Feb 132006
 

Rat

Neuroscientists from the Picower Institute for Learning and Memory at MIT have discovered that after completing a task, a rat’s brain will mentally replay recent events, but in reverse order. They believe this process plays a key role in learning and memory and may explain why taking frequent breaks when studying is more effective for learning new material than cramming for extended periods of time. Their work could yield a better understanding of amnesia, Alzheimer’s disease and other memory disorders and lead to more efficient methods for learning and memorization.

Continue reading »

Jan 062006
 

Astrocytes, also known as astroglia, are star-shaped cells in the brain whose function and importance has never been fully understood by neuroscientists. Once thought to be housekeeping cells under the control of neurons, LiveScience.com is reporting today that researchers have found that astrocytes can directly and independently perform the critical function of controlling blood flow in the brain. This discovery could influence how brain scans are interpreted and may lead to breakthroughs in understanding and treating brain injuries and neurological diseases.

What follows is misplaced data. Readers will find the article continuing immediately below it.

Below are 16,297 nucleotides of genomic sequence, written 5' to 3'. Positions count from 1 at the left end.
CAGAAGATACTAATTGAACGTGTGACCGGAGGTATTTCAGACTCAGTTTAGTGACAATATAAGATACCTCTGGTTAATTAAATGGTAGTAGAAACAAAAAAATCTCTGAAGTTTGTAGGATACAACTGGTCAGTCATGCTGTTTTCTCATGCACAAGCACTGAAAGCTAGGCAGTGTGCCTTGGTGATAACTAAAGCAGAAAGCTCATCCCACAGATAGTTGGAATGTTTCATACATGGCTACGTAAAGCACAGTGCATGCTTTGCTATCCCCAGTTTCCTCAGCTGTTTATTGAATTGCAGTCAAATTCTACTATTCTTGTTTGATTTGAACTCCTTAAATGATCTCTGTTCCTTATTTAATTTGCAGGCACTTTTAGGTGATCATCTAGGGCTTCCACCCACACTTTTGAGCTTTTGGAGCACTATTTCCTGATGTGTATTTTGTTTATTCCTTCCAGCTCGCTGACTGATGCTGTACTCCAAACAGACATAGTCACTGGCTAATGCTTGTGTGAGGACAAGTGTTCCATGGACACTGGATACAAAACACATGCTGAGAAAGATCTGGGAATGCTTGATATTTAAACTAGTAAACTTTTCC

Continue reading »

Dec 202005
 

Researchers from MIT studying brain plasticity, the reorganization of brain cells and their connections over time, have recently discovered a “backtalk” or retrograde signal from post-synaptic to pre-synaptic neurons that plays a crucial role in synapse development. It has long been known that synaptic strength, the strength of the connections between neurons, plays a central role in learning and memory in neural networks. The scientists hope their work will lead to breakthroughs in understanding and fighting neurological disorders like Alzheimer’s disease.

Continue reading »